Changing the odds
The general narrative coming into this game is that the Spartans have one avenue for scoring: throwing 50/50 balls to Jayden Reed and Keon Coleman. Both receivers are capable of winning jump balls in the air and bailing out potential subpar throws from Payton Thorne, and this is likely going to be more of a need than a nice-to-have given the projected game script.
Michigan has been solid against the pass, but there have been some surprising regressions from D.J. Turner, Rod Moore, and R.J. Moten. None of these defensive backs have been bad, but all were expected to take a step forward from last season, which has not quite been the case. However, the development of Gemon Green and the incredible transition of Mike Sainristil still makes this an advantage for the Wolverines.
Thorne has thrown seven interceptions and has been sacked 12 times on the year, so this side of the ball could be determined by the defensive line’s ability to get some pressure. If Thorne has little time to throw, or is hit before he can even get rid of the ball, the game could get lopsided quickly. Michigan has seen contributions from nearly everyone across the two-deep in the front seven, and there is no reason to think that does not continue on Saturday.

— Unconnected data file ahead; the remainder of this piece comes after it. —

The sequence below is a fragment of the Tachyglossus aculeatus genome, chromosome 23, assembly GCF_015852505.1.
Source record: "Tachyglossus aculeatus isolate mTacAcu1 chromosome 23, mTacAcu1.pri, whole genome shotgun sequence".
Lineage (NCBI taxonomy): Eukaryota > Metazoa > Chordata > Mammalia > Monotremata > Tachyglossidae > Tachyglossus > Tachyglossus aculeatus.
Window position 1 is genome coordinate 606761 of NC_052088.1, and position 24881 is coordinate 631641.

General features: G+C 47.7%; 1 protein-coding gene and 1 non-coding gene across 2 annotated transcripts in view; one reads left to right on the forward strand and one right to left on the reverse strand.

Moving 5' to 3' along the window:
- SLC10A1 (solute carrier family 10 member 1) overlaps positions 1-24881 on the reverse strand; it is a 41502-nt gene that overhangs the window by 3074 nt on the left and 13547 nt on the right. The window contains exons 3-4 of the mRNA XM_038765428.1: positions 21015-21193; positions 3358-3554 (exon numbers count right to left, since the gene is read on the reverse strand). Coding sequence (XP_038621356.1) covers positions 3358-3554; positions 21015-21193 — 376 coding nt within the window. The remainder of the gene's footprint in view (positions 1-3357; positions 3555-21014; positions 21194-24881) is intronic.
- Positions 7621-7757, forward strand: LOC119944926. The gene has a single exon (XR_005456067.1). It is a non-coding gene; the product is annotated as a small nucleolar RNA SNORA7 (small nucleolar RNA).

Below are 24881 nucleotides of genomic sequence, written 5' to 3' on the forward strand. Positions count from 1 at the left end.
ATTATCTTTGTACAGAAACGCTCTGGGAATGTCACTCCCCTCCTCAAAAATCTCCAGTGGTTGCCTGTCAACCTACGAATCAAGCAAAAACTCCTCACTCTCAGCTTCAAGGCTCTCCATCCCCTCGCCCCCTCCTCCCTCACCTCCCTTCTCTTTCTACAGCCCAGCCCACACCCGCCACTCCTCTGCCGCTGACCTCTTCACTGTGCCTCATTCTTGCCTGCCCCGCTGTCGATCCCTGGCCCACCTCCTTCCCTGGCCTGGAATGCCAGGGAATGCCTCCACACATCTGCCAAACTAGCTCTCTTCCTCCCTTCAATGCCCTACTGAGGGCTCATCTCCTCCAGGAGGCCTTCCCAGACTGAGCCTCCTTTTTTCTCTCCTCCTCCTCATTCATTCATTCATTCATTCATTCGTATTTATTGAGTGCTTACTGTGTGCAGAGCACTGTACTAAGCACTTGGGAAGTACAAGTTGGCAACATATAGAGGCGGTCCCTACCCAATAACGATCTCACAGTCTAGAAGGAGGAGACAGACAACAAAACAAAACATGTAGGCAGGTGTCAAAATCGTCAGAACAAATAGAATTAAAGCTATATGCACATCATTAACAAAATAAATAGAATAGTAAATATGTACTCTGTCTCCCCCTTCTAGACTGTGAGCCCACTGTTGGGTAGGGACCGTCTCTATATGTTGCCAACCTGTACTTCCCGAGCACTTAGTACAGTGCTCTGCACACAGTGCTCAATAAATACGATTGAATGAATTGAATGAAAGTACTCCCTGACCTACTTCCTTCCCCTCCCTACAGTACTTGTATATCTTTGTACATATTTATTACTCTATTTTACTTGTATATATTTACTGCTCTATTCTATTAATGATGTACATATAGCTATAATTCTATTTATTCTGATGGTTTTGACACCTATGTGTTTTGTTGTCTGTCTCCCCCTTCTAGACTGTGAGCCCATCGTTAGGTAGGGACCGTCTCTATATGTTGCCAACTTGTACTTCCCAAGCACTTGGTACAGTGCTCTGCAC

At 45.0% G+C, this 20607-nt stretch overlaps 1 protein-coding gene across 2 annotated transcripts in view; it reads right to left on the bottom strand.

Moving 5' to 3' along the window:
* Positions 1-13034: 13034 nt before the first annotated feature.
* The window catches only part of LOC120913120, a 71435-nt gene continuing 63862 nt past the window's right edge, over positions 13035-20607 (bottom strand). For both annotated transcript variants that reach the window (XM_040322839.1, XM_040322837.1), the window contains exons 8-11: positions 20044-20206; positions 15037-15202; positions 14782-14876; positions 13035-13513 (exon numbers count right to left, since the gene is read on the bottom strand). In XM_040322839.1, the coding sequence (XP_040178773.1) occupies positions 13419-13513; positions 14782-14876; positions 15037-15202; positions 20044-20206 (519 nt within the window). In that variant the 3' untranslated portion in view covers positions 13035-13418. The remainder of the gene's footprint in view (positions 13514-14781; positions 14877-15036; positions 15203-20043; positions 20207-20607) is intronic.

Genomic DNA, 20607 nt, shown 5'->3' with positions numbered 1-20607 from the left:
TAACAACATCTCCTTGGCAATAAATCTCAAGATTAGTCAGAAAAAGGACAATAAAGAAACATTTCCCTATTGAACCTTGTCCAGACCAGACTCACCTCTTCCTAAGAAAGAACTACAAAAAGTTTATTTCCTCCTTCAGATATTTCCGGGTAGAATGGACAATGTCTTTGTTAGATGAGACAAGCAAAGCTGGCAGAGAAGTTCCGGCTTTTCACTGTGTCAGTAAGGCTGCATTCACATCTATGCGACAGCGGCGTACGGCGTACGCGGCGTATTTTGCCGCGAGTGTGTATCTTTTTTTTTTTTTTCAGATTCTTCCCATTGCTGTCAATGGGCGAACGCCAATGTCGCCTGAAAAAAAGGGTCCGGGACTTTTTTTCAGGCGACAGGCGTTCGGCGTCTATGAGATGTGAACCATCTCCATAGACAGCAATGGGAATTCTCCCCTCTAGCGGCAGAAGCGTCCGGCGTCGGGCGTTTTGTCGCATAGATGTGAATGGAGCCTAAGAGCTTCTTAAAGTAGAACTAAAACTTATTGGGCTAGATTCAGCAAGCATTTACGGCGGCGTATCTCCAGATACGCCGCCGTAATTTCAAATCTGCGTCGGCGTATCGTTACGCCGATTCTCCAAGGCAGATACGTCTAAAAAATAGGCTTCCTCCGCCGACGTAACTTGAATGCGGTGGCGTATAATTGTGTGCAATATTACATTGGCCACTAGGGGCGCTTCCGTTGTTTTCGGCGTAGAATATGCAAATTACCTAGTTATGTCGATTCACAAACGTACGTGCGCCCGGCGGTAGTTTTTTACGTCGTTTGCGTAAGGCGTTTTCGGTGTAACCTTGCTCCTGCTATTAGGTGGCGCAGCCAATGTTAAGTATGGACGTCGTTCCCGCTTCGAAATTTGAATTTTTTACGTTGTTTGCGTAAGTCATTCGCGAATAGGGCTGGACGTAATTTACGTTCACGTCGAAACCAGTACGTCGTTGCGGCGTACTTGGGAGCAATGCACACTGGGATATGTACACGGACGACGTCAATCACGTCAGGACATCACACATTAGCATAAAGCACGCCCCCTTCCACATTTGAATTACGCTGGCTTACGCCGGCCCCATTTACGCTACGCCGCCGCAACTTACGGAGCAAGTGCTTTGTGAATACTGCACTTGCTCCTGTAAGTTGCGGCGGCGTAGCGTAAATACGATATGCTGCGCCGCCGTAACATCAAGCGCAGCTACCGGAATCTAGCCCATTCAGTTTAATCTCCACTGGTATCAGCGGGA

Jalen Berger is a fine option out of the backfield, but is not someone who inspires a lot of fear on his own and not someone who can singlehandedly win the game for the visitors. He will get some touches, but the Wolverines are not going to get overtaken by the running game this year. The Spartans sit just under Penn State in SP+ offense (No. 41) and will likely be playing from behind for most of the evening. The run game might not be abandoned, but it does not project to be the focus area of this offense.
Go for the kill
Last year’s Michigan State team was overall solid — though not as good as its ranking suggested — and for a variety of reasons the Wolverines fell short in a game that should have been won. While memories of that defeat and other struggles in this rivalry from previous Jim Harbaugh squads always loom, the situation this year is quite different.
Michigan will win if its playmakers show up. McCarthy, Corum, Edwards, and the wide receivers are all better than their counterparts and should be able to do enough to win without having to have the game of their lives. That being said, no one would complain if these skill players went out and stuffed the box score to really emphasize the point.
Most likely, this game plays out like many of the Wolverines’ prior Big Ten contests, with the visitors unable to consistently move the ball. As long as Michigan avoids breakdowns in the secondary and unnecessary pass interferences, the defense should record many more positive outcomes than allow detrimental downs. Rivalry games are always scary, but thinking rationally, this should be a thorough win for the maize and blue.